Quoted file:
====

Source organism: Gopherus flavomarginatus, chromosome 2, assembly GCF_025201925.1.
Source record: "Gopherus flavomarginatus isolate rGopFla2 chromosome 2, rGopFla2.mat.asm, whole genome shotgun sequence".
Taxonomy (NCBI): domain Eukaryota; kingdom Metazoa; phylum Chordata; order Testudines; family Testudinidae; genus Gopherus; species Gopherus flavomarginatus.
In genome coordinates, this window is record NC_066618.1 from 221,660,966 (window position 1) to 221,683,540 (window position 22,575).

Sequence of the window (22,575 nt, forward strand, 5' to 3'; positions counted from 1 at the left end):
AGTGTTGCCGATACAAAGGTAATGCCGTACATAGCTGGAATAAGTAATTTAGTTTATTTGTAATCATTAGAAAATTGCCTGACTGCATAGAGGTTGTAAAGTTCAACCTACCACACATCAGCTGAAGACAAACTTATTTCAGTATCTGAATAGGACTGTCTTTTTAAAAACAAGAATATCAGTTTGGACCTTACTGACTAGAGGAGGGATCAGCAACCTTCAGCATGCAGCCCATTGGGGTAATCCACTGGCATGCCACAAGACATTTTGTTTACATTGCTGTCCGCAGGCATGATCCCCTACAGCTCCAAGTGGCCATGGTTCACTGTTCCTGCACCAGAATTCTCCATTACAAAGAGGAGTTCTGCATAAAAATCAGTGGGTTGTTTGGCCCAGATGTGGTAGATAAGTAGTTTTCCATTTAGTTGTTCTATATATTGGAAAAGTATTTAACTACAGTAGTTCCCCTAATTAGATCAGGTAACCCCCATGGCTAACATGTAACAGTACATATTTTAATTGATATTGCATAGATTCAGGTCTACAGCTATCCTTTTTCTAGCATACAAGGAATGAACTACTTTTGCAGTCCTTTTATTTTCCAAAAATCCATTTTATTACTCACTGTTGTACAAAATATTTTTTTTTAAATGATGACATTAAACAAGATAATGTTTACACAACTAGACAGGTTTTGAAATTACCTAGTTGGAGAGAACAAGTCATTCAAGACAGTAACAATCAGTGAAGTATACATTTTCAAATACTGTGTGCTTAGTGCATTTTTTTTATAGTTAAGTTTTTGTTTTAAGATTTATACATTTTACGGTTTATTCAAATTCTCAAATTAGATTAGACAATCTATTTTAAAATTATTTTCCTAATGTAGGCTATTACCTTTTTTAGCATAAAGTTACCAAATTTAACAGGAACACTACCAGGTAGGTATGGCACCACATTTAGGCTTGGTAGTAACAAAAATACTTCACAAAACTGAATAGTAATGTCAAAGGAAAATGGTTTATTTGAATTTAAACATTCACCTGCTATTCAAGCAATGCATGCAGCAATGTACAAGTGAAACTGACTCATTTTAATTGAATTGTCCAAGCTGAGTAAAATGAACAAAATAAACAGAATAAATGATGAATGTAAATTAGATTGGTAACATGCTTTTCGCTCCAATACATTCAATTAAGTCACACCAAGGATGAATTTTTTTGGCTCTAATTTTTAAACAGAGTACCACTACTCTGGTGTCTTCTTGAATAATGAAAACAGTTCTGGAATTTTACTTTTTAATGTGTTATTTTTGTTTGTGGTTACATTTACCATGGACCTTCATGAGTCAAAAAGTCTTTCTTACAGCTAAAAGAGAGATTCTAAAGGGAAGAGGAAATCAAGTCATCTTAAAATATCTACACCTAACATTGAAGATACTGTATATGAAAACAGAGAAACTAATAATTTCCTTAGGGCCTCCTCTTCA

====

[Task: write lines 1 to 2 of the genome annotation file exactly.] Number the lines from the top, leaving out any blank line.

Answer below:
Source organism: Gopherus flavomarginatus, chromosome 2, assembly GCF_025201925.1.
Source record: "Gopherus flavomarginatus isolate rGopFla2 chromosome 2, rGopFla2.mat.asm, whole genome shotgun sequence".